Cisgender refers to a person whose gender identity matches the sex registered for them at birth.

What does cisgender mean?

The term cisgender is used to define individuals whose gender identity corresponds with the sex they were assigned at birth. 

For example, a newborn who was assigned female at birth (AFAB) and identifies as a girl or a woman is cisgender (or cis).

Terminologically, cisgender stems from the prefix cis- which is Latin for “on this side of”. The term emerged in the early 90’s and is considered to be controversial as it relates to subjects of cisnormativity and cissexism. 

Cisnormativity is the idea that cisgender identity is the normal and preferred identity, which can lead to cissexism – a bias that favors cisgender people and often discriminates against transgender people.

The difference between cisgender and AFAB/AMAB

Cisgender refers specifically to an individual’s gender identity. The terms AFAB and AMAB mean “assigned female/male at birth” are used to describe the sex that a person was assigned at birth. This is something that people do not choose but is defined by a medical professional, unlike gender identity.

For example, someone who was assigned male at birth (AMAB) and identifies as a boy/man is a cisgender boy/man. On the other hand, someone who was assigned AMAB at birth but identifies as a girl or a woman is a transgender girl/woman. 

An AFAB person who identifies as a man is a transgender man. Trans can also refer to someone who does not identify strictly as male or female. This is sometimes referred to as nonbinary or genderqueer.

What it means to be cisgender

A person’s gender is separate from their sexual orientation. Cisgender does not mean straight or heterosexual. A person can be cisgender and gay, lesbian, bisexual, queer, or identify with any other sexuality the same way a transsexual person can be straight or gay. However, if a doctor determines a newborn baby’s sex at birth to be male and this person identifies as a man, they are considered cisgender.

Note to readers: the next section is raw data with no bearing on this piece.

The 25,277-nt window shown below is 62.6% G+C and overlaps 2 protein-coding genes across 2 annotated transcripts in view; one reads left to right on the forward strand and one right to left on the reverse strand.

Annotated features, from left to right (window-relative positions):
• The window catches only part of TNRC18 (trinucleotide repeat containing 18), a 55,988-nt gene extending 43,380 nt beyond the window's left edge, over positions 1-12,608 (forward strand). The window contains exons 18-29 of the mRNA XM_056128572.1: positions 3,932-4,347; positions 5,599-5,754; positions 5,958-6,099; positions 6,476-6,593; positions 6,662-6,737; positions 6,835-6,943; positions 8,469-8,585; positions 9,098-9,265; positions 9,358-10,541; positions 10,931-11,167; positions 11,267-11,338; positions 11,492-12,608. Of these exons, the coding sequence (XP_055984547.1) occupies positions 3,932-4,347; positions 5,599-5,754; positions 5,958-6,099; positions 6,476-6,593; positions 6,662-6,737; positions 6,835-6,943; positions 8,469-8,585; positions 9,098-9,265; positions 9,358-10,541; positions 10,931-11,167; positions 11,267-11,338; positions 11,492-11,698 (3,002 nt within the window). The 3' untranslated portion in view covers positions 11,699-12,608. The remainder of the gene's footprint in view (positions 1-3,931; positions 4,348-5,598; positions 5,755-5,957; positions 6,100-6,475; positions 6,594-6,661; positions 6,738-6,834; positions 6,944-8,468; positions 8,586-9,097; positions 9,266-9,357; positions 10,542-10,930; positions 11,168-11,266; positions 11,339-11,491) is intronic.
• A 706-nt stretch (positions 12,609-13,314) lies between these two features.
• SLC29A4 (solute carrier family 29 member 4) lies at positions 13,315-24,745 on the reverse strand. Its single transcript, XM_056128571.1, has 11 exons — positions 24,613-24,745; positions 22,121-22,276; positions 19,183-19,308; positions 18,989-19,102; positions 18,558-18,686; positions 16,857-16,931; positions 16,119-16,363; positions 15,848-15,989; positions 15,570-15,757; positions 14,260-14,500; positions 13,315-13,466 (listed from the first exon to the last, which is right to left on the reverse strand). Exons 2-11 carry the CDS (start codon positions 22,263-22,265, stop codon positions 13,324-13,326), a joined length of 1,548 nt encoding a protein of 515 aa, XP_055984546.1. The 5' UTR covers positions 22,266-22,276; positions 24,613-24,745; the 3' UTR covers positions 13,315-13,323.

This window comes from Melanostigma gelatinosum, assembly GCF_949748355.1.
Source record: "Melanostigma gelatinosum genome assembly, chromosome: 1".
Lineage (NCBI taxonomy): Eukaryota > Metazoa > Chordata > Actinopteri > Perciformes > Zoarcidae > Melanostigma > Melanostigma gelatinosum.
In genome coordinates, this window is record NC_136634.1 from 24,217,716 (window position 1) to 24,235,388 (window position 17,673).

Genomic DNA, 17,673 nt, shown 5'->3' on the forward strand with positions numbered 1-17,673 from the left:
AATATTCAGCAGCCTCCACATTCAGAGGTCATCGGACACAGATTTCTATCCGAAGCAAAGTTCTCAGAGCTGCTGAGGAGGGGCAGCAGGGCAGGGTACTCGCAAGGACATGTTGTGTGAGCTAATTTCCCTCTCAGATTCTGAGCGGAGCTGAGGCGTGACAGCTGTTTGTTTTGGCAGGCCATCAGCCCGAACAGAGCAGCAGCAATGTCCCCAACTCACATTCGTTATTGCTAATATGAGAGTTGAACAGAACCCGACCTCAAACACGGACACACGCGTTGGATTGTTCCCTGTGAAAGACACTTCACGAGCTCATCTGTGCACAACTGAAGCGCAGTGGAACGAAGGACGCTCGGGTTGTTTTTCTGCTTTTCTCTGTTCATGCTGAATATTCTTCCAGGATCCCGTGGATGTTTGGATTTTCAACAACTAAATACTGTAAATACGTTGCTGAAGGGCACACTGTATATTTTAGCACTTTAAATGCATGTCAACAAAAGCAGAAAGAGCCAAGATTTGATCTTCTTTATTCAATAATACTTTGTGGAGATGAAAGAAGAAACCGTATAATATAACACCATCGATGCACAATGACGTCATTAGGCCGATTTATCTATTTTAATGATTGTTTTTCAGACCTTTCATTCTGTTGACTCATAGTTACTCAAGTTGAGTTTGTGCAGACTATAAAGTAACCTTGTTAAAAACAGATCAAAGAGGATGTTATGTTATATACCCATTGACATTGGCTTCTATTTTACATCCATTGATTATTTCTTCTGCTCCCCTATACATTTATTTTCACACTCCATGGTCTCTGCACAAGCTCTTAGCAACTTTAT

Children typically begin to identify gender around the age of 5 years old. Some individuals know from a very young age that their gender identity does not match their assigned sex at birth, while others do not discover their gender identity until later in life. 

It is also common that people change their gender identity at some point in life, or never feel comfortable with any gender at all. 

Cisgender and sexuality

People who are straight have a sexual attraction to a person who is of a different gender than their own. However, this does not necessarily mean that they are cisgender. 

People who identify as cisgender can experience sexual or romantic attraction to all, some (gay, lesbian, bisexual) or no gender (asexual). In this sense, ‘cisgender’ is a gender identity and not a sexual orientation. 

Most identities that are included under the LGBTQ umbrella can fall within or outside of the cisgender definition. Here are some examples:

Cisgender and nonbinary

A person who is cisgender has a gender that is the same as the sex they were assigned at birth. On the other hand, a nonbinary person (or a transgender person) is someone whose gender expression does not match their assigned gender, which is assumed at birth.

Cisgender and transgender are typically described as binary identities and there is often an assumption that a person is either one or the other. 

However, not all people feel that they fit within the binary of ‘man’ and ‘woman’. Some people see themselves as existing between genders, whereas others may find themselves outside of the binary genders and are typically described as nonbinary. 

Cisgender criticism

The term cisgender has received criticism for reinforcing a gender binary that is inaccurate. For example, it has been accused of excluding people who are born intersex. 

People with intersex conditions are born with rare physical sex characteristics that might make them both cisgender and nonbinary, or even non conforming. 

It also creates a problem when babies born with natal intersex characteristics are assigned male or female regardless of their condition, which can lead to involuntary genital surgeries and dangerous medical treatments aimed to “normalize” their anatomy. 

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